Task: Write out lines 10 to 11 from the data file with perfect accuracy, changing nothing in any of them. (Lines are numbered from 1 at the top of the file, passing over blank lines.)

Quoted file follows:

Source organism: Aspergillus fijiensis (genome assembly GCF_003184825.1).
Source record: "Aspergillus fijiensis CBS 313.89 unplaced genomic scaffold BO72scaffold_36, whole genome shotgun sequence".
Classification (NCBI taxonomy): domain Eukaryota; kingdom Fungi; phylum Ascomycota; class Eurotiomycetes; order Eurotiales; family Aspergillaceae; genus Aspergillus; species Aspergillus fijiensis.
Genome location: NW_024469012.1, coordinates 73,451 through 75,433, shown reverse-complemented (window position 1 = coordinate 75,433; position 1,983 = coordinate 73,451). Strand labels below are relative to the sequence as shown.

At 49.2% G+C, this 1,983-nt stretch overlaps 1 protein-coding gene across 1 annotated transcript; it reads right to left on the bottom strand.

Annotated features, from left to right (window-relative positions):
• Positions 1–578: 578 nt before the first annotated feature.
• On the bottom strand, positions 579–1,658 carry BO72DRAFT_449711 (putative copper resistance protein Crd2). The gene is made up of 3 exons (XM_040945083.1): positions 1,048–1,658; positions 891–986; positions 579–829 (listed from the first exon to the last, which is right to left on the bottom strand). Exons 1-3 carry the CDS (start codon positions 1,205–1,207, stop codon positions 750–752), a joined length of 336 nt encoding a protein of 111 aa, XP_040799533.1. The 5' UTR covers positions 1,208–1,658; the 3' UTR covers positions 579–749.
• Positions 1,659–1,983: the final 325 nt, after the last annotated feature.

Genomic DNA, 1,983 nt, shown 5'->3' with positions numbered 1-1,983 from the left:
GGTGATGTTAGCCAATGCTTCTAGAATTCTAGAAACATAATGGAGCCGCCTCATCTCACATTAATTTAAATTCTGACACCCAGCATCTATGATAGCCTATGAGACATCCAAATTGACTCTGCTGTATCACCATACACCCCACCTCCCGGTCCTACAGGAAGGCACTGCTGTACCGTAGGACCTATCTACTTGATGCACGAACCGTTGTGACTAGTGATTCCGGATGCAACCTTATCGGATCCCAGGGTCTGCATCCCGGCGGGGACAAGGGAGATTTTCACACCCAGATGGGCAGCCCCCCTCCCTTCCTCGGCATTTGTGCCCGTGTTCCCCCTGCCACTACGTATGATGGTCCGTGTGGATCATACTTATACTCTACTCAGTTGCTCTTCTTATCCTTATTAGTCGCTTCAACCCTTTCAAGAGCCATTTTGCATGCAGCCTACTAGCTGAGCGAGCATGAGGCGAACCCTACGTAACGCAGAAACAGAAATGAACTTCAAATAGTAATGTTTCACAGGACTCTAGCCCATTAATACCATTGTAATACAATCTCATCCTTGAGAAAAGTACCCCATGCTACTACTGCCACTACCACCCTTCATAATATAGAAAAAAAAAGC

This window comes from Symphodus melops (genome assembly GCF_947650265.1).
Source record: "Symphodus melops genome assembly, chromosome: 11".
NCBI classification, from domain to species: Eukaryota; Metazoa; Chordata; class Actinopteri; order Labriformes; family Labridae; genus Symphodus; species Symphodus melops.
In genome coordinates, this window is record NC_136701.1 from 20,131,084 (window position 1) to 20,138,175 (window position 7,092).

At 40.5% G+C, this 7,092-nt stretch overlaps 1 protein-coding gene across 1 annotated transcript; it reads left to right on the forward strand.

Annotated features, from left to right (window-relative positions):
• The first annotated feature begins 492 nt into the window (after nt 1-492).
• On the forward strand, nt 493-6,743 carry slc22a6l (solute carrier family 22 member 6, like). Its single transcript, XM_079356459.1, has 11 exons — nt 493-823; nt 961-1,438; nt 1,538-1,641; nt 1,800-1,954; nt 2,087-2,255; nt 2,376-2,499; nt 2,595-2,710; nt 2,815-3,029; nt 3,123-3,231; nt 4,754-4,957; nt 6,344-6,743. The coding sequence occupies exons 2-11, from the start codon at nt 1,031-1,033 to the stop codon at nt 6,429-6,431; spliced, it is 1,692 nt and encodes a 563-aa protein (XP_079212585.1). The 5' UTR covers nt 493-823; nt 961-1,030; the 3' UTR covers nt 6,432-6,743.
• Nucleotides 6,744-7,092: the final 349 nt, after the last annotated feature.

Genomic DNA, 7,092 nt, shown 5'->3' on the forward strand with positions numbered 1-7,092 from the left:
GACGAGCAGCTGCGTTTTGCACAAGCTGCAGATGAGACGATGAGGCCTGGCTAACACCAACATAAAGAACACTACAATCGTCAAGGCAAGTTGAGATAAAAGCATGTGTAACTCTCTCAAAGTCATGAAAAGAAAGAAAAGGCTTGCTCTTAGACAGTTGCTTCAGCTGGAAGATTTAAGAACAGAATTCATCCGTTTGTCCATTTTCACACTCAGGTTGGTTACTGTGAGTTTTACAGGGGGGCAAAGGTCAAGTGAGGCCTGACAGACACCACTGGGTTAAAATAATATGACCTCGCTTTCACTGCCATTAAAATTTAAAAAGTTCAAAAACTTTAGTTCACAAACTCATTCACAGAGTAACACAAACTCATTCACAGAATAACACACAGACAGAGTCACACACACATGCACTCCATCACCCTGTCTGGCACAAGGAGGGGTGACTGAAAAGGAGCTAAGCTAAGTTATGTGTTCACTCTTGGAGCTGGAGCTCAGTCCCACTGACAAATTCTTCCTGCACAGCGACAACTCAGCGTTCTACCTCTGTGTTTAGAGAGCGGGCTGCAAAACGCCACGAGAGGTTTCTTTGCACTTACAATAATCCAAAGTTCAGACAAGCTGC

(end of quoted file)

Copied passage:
Genomic DNA, 1,983 nt, shown 5'->3' with positions numbered 1-1,983 from the left:
GGTGATGTTAGCCAATGCTTCTAGAATTCTAGAAACATAATGGAGCCGCCTCATCTCACATTAATTTAAATTCTGACACCCAGCATCTATGATAGCCTATGAGACATCCAAATTGACTCTGCTGTATCACCATACACCCCACCTCCCGGTCCTACAGGAAGGCACTGCTGTACCGTAGGACCTATCTACTTGATGCACGAACCGTTGTGACTAGTGATTCCGGATGCAACCTTATCGGATCCCAGGGTCTGCATCCCGGCGGGGACAAGGGAGATTTTCACACCCAGATGGGCAGCCCCCCTCCCTTCCTCGGCATTTGTGCCCGTGTTCCCCCTGCCACTACGTATGATGGTCCGTGTGGATCATACTTATACTCTACTCAGTTGCTCTTCTTATCCTTATTAGTCGCTTCAACCCTTTCAAGAGCCATTTTGCATGCAGCCTACTAGCTGAGCGAGCATGAGGCGAACCCTACGTAACGCAGAAACAGAAATGAACTTCAAATAGTAATGTTTCACAGGACTCTAGCCCATTAATACCATTGTAATACAATCTCATCCTTGAGAAAAGTACCCCATGCTACTACTGCCACTACCACCCTTCATAATATAGAAAAAAAAAGC